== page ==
FIG. 11 illustrates the use of the inventive sensor 10 in conjunction with an operational amplifier 48. This arrangement may be used as a switch with, for example, a ground sprinkler system, as hereinafter explained. The value of resistors 50 and 51 are in the same ratio as lineal distances 15 and 16. The resistance between sensing member pairs 11-12 and 11-13 with contamination present on substrate 14, is in proportion to lineal distances 15 and 16 respectively. Accordingly, the output of operational amplifier 48 is equal to the ratio of lineal distances 15 to 16 when no conducting medium is present, whether or not contamination exists between sensing members 11, 12 and 13. And, the output of operational amplifier 48 is less than the ratio of lineal distances 15 to 16 when a conducting medium is present, whether or not contamination exists. This circuitry will sense the presence of a conducting medium even when its conductivity is very low compared to that of the contamination and circuit resistors 50 and 51. A low conductivity of the conducting medium may, for example, be a slight amount of moisture in the ground where the sensor 10 is used with a ground sprinkler system. This will result in an output from amplifier 48 less than the spacing ratio. But when the ground is dry, the output will be equal to the spacing ratio. Thus the sensor 10 acts as a very sensitive switch.
Reference is now made to FIG. 12 wherein a sensor 54 comprising a pair of sensing members 55 and 56 as described above are spaced apart a distance of that of members 11 and 13. These are mounted on a substrate 57 as previously described. Sensors 10 and 54 are placed in the ground at the approximate same location. Resistor 51 is placed in parallel with the contamination resistance, if any, and in parallel with the moisture resistance, if any, between members 55 and 56. When a reference voltage 58 is applied and no moisture is present, amplifier 59 outputs a voltage proportional to the resistor 51 and the contamination resistance. Since no moisture is present, the ground sensor 10 (FIG. 11) closes switch 61, causing capacitor 62 to charge to the output of amplifier 59. If contamination builds up over time, the current into amplifier 59 increases but the output from sensor 10 will keep switch 61 closed because there is no change in the resistor ratio of FIG. 11 so that the output of amplifier 59 will be lower as will the charge on capacitor 62.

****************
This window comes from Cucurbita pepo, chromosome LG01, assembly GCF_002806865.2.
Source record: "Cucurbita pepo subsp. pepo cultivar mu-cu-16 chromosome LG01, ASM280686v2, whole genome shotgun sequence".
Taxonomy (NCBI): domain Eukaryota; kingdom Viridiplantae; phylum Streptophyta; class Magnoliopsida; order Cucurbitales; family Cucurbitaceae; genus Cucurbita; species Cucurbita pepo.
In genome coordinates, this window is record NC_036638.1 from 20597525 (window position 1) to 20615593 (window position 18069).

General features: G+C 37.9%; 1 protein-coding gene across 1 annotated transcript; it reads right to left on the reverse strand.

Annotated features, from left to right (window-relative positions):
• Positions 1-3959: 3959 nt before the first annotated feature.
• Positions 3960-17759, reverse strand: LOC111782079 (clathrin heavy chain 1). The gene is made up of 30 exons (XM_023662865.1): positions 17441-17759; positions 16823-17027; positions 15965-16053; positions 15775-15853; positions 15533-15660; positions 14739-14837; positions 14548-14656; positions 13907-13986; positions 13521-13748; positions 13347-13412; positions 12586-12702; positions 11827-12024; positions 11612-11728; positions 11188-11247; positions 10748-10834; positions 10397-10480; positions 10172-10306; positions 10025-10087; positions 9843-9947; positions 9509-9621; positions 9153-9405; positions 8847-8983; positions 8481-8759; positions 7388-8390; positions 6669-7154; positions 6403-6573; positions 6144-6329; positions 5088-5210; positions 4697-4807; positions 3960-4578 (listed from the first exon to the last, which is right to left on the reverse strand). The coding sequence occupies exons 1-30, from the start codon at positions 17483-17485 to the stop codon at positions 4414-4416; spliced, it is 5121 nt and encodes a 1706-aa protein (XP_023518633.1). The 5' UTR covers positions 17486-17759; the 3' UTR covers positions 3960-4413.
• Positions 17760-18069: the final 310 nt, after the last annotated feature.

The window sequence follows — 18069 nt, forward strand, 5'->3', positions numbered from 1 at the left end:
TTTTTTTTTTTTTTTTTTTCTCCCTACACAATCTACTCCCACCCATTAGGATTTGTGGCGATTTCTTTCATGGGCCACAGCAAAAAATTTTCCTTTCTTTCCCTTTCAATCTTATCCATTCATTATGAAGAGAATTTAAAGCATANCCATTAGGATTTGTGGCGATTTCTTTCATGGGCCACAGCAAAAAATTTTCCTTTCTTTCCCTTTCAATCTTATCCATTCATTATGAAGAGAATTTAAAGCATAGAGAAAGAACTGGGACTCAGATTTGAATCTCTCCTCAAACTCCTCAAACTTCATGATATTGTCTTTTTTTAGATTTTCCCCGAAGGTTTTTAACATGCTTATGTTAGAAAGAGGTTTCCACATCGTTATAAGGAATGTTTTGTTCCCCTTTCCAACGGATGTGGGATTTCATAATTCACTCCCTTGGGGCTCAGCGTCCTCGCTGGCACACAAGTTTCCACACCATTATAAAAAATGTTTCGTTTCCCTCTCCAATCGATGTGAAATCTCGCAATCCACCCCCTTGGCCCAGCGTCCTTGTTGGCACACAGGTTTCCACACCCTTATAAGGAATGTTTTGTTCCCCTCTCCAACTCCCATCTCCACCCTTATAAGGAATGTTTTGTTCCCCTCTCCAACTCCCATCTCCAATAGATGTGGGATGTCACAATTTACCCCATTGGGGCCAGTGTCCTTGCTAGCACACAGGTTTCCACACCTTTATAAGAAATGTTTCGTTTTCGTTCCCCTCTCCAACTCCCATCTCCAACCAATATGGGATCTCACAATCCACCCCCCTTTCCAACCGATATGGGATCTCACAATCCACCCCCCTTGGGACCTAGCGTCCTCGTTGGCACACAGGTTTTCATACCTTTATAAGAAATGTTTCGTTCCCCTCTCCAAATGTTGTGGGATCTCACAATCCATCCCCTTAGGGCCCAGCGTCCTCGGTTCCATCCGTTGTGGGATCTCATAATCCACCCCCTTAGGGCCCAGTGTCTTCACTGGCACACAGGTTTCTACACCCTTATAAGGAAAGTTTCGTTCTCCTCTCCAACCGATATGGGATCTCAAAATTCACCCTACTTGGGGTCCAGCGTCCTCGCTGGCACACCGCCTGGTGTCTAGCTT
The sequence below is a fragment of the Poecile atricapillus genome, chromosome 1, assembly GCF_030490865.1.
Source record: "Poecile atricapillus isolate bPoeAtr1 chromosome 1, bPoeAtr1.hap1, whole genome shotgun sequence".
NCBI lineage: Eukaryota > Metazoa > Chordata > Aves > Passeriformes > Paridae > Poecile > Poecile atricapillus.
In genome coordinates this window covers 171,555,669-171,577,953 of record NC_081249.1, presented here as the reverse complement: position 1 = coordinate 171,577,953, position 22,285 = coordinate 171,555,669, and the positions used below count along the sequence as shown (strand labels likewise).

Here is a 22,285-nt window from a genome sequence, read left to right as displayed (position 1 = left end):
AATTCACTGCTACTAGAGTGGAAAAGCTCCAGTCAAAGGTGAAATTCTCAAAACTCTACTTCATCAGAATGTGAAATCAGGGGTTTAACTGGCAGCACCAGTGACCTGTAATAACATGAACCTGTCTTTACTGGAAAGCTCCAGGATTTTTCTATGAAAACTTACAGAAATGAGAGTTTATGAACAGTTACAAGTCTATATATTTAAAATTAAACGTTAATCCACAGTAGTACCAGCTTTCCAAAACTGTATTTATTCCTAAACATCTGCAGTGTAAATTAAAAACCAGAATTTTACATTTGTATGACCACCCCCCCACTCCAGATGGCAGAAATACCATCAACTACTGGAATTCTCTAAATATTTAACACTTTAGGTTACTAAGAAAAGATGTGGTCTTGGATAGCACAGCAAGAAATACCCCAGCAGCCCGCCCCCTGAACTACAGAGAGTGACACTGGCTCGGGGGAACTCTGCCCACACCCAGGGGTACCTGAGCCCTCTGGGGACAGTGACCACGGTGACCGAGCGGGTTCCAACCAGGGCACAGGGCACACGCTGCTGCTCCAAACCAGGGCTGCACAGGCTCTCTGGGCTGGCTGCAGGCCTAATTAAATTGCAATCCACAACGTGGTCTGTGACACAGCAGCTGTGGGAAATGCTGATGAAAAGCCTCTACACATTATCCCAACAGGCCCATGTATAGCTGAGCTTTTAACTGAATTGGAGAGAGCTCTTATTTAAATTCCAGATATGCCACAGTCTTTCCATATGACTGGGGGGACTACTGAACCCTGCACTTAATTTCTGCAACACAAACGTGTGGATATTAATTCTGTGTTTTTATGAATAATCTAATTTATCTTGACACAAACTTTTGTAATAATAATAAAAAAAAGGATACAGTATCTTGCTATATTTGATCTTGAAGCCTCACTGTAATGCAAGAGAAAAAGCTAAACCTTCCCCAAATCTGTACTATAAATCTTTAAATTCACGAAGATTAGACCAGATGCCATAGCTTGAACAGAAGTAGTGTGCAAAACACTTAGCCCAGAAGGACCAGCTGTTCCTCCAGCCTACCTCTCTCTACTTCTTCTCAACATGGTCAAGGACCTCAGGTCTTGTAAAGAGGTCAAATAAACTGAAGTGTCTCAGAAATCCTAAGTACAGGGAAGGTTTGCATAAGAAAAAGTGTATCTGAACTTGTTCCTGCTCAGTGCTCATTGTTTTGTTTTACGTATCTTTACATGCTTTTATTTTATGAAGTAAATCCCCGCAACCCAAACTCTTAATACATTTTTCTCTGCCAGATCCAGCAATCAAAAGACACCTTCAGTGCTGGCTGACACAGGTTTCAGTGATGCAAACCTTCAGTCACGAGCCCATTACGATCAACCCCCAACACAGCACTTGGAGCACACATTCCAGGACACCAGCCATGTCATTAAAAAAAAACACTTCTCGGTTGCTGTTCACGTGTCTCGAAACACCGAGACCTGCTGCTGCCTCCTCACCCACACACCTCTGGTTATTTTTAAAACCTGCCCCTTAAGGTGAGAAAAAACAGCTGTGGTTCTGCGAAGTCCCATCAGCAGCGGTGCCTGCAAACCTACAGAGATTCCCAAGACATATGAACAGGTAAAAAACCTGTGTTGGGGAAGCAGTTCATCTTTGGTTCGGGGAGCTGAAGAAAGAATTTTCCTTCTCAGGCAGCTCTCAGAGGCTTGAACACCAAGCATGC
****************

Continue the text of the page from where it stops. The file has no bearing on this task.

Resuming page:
When a conducting medium or moisture surrounds sensors 10 and 54, the output from sensor 10 will be lower, causing switch 61 to open. The charge in capacitor 62 will remain that established by the resistance of resistor 51 and the contamination. The output of amplifier 59 will be lower than previously as affected by the added resistance of the moisture. Amplifier 63 can now compare the original output from amplifier 59 (stored in capacitor 62) with the new lower output every time switches 64 and 65 are closed. The difference between the two input voltages to amplifier 63 is directly proportional to the resistance of the moisture because the new current flow is due to the resistance of the moisture.
The output of amplifier 65 is input to a capacitor 66. The other leg of capacitor 66 is attached to a rheostat 67 which allows the setting of a preset voltage. When the resistance of the moisture is lower, the output of capacitor 66 is negative; when the resistance of the moisture is higher, the output of capacitor 66 is positive. This may then be used to turn on or turn off a pump at a preset value of the moisture content or soil electrical resistance.
Although particular embodiments of the invention have been shown and described in full here, there is no intention to thereby limit the invention to the details of such embodiments. On the contrary, the intention is to cover all modifications, alternatives, embodiments, usages and equivalents as fall with the spirit and scope of the present invention, specification and appended claims.
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|U.S. Classification||324/696, 324/720, 324/694, 324/693, 324/724, 324/446|
|International Classification||G01N27/06, G01N27/07, G01N33/24|
|Cooperative Classification||G01F23/24, G01F23/243, G01F23/26, G01F23/242|
|European Classification||G01N27/06, G01N27/07|
|Dec 18, 2001||REMI||Maintenance fee reminder mailed|
|May 28, 2002||LAPS||Lapse for failure to pay maintenance fees|
|Jul 23, 2002||FP||Expired due to failure to pay maintenance fee|
Effective date: 20020526